Week 5: The Psychology of Building Resilience
Day 29 – Proactiveness
Put these things in place right from the get-go:
Nurture a growth mindset. We can change, and so can other people.
Research has found that children who have a growth mindset – the belief that people have the potential to change – are more likely to show resilience when things get tough. Compared to kids who believe that bullies will always be bullies and victims will always be victims, kids who believe that people can change report less stress and anxiety, better feelings about themselves in response to social exclusion, and better physical health.
Let them know that you trust their capacity to cope.
Fear of failure isn’t so much about the loss but about the fear that they (or you) won’t be able to cope with the loss. What you think matters – it really does. You’re the one they will look to as a gauge for how they’re going. If you believe they have it in them to cope with the stumbles along the way, they will believe this too. This isn’t always easy. We will often feel every bump, bruise, fall or fail. It can be heartbreaking when they struggle or miss out on something they want, not because of what it means for us, but because of what we know it means for them. But – they’ll be okay. However long it takes, they’ll be okay. When you decide, they’ll decide.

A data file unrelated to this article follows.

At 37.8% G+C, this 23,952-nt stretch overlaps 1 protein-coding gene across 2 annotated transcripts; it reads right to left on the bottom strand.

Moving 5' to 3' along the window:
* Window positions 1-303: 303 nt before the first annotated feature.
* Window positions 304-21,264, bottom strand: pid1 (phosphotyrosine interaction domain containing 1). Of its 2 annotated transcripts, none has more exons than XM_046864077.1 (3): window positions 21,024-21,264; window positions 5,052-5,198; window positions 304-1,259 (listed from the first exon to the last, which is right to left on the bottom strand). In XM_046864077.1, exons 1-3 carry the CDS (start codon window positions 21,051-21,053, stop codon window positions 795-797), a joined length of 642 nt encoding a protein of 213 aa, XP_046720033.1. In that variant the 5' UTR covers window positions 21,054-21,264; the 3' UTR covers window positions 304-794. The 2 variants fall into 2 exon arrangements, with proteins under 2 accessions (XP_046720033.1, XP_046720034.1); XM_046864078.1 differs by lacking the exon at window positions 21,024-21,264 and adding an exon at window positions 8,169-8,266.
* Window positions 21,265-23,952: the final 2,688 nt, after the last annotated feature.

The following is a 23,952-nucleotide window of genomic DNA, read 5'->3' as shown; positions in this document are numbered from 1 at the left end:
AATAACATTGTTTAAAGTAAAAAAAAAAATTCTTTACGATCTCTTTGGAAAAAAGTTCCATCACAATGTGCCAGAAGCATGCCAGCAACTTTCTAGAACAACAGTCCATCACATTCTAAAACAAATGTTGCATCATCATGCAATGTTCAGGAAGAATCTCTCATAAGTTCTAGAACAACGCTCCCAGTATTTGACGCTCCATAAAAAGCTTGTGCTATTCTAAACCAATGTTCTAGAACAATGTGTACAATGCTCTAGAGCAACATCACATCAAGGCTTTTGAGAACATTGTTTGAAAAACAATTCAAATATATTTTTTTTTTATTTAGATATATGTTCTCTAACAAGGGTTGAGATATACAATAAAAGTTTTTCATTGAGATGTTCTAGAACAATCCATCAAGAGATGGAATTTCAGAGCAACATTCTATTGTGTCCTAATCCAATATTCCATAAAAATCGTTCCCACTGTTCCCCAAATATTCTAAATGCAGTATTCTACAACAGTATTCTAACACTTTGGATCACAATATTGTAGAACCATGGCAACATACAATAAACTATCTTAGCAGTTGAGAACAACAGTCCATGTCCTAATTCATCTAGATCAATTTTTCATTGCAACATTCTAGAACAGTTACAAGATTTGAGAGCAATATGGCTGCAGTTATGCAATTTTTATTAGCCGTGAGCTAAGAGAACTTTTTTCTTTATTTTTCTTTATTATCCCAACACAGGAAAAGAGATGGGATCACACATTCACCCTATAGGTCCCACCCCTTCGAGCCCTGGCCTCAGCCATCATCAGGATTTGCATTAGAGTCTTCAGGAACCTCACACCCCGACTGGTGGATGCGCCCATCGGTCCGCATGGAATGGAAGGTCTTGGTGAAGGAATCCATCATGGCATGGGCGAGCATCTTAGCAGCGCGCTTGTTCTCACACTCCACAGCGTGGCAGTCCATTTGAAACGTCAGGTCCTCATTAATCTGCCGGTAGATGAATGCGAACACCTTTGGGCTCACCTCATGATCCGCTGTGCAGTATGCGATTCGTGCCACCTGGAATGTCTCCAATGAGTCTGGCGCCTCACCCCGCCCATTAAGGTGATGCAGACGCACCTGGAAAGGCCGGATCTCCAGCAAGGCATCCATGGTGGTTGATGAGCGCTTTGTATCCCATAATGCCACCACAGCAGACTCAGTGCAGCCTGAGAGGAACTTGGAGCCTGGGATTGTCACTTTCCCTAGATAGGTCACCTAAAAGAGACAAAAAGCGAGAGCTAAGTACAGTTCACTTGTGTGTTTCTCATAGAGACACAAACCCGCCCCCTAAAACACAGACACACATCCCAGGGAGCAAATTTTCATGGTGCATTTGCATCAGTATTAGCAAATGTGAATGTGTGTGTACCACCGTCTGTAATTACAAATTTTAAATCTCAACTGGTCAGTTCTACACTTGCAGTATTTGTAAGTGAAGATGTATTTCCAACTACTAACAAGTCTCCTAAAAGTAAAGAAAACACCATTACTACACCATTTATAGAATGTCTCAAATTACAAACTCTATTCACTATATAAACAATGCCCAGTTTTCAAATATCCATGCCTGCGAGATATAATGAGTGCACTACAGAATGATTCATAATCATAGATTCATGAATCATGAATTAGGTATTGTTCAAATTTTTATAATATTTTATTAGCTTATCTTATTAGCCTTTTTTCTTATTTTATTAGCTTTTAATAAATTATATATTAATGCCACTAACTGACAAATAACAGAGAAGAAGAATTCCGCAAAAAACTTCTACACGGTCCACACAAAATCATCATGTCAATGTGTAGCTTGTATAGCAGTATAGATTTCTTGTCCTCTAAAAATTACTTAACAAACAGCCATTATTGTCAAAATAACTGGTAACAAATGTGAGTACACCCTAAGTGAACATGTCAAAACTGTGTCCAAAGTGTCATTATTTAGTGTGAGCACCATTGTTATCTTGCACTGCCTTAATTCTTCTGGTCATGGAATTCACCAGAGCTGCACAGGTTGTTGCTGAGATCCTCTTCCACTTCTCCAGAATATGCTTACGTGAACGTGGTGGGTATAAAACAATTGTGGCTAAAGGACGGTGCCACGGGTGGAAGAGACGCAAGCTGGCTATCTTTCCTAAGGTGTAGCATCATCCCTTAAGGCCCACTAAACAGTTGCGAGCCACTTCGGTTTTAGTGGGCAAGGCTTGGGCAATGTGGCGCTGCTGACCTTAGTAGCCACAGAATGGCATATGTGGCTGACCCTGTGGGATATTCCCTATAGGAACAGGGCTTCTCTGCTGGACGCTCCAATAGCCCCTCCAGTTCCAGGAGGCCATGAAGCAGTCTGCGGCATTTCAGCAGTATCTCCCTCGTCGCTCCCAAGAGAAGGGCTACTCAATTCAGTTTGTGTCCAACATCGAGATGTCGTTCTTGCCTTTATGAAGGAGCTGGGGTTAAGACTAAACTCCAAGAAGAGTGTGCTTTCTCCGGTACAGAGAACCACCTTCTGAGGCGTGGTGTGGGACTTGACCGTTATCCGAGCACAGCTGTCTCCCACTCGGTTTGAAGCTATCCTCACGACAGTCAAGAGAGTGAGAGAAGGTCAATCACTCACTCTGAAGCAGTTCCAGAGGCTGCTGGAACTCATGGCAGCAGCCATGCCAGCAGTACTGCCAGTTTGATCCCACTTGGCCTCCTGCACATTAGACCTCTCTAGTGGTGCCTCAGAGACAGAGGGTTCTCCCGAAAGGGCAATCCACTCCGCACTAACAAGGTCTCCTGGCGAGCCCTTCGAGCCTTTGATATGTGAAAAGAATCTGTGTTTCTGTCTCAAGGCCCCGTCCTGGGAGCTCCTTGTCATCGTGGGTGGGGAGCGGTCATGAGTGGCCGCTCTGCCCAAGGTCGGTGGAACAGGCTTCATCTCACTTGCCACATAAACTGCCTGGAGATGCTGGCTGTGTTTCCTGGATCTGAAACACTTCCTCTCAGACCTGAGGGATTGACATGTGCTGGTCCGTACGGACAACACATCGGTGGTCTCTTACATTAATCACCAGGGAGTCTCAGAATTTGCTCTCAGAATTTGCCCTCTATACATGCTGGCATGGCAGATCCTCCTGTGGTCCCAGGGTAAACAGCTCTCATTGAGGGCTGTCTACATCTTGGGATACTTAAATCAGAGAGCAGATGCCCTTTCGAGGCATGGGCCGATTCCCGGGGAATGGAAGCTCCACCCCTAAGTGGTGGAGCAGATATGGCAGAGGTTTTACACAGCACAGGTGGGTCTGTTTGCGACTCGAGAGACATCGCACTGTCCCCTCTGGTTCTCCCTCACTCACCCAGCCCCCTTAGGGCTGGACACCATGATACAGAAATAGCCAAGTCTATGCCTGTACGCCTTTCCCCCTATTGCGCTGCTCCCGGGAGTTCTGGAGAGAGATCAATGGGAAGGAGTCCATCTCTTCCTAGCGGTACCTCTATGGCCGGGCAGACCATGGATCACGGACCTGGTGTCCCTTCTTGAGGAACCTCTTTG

And above all else … Let them know they are loved unconditionally. (But you already knew that.)
This will give them a solid foundation to come back to when the world starts to feel wobbly. Eventually, they will learn that they can give that solid foundation to themselves. A big part of resilience is building their belief in themselves. It’s the best thing they’ll ever believe in.